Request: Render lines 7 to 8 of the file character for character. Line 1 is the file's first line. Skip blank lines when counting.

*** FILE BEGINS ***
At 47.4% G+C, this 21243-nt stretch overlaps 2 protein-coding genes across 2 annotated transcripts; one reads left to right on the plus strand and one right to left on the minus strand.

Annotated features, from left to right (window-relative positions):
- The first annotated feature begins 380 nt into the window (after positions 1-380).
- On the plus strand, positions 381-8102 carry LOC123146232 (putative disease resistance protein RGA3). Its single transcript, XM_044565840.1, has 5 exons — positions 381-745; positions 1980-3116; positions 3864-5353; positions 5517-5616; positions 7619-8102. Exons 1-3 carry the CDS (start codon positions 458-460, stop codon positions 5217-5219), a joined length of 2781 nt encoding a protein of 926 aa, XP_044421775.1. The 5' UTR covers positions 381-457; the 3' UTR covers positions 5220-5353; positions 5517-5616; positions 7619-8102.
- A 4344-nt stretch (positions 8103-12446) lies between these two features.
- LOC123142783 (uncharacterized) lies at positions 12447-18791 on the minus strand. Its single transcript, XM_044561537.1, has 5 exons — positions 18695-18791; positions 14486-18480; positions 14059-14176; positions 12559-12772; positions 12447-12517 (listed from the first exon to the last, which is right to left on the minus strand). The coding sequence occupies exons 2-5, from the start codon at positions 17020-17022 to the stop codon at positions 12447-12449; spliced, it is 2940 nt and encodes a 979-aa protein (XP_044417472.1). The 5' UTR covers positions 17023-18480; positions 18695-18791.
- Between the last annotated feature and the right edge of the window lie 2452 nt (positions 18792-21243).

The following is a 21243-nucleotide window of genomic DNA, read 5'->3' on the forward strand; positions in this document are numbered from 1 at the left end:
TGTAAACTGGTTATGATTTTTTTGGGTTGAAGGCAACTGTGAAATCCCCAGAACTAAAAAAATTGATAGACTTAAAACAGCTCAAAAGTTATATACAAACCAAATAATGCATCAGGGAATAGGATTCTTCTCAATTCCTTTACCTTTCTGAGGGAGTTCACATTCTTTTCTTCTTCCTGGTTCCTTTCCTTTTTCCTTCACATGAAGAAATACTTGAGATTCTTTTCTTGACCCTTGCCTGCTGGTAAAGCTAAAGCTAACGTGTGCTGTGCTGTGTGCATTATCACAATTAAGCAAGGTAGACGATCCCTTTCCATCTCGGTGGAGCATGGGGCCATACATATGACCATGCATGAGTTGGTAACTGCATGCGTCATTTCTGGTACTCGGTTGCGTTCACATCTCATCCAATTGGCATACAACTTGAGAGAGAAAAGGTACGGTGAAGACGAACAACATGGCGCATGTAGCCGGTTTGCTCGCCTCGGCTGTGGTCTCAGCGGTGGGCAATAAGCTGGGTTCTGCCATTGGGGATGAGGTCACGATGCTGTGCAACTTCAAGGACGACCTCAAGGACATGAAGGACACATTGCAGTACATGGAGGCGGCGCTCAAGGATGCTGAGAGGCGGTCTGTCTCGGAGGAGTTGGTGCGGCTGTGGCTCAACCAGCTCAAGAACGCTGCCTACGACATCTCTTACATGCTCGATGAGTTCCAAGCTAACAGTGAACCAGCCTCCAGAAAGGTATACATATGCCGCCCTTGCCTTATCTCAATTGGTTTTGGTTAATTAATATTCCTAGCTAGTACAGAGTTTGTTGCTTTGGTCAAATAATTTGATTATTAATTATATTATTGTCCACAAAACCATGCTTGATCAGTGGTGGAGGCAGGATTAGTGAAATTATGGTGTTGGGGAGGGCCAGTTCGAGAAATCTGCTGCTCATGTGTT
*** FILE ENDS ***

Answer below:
- Between the last annotated feature and the right edge of the window lie 2452 nt (positions 18792-21243).

The following is a 21243-nucleotide window of genomic DNA, read 5'->3' on the forward strand; positions in this document are numbered from 1 at the left end: